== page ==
US Pharm. 2016;41((7):HS-20.
In a study appearing in the May 3, 2016 issue of JAMA, Anette-Gabriele Ziegler, MD, of Helmholtz Zentrum Munchen, Munich, Germany, and colleagues looked into the links between infection types during the first 2 years of life and between respiratory tract infections (RTIs) in the first 6 months and type l diabetes (T1D). Viral infections, particularly enteroviruses, have been hypothesized to cause T1D, and recent studies suggest that RTIs are associated with increased T1D risk if they are encountered within the first 6 months.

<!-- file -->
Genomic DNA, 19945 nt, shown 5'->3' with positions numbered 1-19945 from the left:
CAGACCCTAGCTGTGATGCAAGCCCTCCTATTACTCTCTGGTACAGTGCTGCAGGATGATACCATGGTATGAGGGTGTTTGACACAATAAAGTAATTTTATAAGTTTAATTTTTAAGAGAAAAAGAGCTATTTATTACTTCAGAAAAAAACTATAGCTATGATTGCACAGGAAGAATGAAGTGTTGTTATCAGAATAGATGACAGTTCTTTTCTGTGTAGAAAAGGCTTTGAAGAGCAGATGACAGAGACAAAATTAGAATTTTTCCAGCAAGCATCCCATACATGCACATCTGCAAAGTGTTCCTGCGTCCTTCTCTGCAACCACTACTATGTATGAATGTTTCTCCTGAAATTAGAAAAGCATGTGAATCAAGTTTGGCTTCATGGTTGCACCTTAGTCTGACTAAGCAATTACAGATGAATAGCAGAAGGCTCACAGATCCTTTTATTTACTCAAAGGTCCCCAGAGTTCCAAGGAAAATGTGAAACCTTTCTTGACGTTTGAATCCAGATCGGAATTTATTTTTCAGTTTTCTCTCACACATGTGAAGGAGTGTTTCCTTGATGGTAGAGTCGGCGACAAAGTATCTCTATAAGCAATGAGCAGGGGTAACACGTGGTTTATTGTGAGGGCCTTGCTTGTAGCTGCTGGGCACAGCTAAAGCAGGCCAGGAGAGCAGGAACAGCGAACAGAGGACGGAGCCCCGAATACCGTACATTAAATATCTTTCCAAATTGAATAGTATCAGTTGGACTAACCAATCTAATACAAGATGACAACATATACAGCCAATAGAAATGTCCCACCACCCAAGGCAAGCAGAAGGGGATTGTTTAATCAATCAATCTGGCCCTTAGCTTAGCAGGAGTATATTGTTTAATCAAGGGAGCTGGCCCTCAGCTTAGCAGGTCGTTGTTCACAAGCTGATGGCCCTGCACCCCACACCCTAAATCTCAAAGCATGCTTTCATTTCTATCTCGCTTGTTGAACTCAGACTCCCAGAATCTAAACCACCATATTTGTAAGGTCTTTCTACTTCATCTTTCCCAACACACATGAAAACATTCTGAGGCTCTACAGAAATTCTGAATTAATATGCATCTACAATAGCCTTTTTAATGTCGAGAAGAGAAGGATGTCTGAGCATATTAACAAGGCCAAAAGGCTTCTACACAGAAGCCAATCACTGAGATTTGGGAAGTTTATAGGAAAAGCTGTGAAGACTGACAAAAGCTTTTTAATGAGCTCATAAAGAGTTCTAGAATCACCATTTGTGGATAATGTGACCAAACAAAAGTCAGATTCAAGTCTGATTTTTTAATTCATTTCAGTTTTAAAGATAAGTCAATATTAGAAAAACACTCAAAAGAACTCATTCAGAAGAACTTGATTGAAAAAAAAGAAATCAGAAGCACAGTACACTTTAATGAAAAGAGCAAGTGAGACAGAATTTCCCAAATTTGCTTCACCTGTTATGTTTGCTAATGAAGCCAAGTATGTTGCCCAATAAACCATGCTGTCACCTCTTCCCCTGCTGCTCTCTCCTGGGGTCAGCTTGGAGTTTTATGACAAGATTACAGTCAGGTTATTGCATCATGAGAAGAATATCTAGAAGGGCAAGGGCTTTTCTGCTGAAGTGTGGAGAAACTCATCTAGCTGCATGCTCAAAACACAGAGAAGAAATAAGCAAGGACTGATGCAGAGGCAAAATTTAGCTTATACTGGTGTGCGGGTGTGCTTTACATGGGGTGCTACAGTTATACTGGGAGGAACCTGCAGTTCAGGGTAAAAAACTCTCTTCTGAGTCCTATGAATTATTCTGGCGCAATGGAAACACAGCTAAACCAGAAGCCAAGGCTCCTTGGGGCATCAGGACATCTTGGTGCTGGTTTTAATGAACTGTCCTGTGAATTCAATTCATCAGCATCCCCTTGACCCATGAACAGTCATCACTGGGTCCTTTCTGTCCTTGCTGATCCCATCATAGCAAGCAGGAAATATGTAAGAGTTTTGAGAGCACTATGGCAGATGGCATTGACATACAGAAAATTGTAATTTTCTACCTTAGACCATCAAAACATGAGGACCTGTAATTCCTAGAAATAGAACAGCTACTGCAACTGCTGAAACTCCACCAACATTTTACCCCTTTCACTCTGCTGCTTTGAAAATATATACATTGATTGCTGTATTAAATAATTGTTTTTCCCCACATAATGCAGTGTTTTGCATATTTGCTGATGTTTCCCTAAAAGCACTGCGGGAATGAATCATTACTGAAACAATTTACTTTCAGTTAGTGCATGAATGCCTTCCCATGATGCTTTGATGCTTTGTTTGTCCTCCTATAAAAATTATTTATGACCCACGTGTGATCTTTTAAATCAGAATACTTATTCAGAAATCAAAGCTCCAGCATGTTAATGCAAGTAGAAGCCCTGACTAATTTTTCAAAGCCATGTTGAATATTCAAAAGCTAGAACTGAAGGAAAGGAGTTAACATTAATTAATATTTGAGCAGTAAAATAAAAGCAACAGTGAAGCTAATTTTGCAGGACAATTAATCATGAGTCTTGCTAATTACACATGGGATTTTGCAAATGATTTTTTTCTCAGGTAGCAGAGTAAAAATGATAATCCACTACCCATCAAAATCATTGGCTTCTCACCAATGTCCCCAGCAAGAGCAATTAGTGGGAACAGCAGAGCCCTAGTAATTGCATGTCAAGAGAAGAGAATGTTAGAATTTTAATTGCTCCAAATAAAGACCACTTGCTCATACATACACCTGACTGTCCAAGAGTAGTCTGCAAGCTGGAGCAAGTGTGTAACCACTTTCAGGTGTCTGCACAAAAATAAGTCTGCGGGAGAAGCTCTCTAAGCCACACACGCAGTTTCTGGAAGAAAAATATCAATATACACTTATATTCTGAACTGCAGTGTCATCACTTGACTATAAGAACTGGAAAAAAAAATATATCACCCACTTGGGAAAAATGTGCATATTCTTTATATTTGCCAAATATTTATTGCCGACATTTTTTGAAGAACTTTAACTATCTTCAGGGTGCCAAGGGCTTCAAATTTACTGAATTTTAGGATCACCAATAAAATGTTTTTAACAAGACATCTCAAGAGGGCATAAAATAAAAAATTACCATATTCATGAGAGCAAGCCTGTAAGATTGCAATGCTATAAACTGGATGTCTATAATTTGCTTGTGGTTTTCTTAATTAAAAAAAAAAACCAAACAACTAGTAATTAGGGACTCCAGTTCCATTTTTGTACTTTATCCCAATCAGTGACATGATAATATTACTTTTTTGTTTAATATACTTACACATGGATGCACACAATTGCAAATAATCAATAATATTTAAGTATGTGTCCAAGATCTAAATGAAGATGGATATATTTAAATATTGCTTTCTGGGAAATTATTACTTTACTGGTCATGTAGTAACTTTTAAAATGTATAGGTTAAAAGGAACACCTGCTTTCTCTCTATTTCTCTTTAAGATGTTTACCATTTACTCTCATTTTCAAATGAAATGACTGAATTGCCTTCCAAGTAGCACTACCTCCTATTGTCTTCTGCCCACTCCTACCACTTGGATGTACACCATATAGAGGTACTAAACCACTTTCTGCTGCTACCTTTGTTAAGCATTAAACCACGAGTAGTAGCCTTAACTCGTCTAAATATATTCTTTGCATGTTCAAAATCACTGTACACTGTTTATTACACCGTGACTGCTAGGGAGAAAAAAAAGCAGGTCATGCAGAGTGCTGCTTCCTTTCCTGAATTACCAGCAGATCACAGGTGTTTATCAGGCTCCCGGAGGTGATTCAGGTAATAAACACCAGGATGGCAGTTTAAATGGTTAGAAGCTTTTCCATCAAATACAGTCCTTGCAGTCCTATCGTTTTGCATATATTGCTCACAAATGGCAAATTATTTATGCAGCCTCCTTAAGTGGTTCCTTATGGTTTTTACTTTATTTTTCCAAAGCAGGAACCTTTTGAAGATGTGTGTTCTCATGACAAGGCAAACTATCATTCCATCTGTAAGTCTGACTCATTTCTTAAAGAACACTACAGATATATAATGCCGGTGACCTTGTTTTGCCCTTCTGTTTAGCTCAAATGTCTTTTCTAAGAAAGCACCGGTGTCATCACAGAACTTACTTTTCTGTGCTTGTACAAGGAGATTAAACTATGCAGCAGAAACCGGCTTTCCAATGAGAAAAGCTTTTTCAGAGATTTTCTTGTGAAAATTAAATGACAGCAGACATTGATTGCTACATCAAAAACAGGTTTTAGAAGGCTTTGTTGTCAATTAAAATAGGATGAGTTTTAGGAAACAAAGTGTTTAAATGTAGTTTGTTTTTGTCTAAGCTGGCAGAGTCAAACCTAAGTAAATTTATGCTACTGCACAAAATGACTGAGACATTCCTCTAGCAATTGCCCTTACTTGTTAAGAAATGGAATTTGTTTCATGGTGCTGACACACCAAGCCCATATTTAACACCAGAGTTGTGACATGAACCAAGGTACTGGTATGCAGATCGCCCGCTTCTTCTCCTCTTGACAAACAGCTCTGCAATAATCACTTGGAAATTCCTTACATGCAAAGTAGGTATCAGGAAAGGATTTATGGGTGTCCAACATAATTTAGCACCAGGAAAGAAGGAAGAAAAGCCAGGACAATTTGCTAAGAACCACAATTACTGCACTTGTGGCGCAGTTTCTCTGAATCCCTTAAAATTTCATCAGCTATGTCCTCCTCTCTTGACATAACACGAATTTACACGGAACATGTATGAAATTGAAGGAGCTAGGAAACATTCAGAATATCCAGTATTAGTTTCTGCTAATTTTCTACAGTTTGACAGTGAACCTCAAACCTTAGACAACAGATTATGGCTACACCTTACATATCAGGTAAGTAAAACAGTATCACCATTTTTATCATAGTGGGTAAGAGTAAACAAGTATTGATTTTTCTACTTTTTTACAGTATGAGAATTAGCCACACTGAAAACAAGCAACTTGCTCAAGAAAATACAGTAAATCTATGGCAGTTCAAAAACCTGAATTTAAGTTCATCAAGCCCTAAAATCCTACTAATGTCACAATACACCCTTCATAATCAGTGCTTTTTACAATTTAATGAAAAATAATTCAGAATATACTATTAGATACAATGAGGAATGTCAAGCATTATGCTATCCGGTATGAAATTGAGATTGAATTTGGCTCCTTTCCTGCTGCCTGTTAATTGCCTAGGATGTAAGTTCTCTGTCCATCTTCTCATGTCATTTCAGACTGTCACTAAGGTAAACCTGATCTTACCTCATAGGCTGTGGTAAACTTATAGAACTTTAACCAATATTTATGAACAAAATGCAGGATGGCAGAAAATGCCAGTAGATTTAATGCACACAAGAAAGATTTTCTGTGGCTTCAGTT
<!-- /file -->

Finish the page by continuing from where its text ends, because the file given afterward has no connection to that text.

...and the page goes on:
Using data for patients in Bavaria, Germany, the study included 295,420 infants, 720 of whom were diagnosed with T1D over a median follow-up of 8.5 years, for an incidence of 29 diagnoses per 100,000 children annually. At least one infection was reported during the first 2 years of life in 93% of all children and in 97% of children with T1D.
The researchers found that T1D risk was increased in children who had an RTI between birth and 2.9 months or between 3 and 5.9 months of age compared with children who had no RITs in these age intervals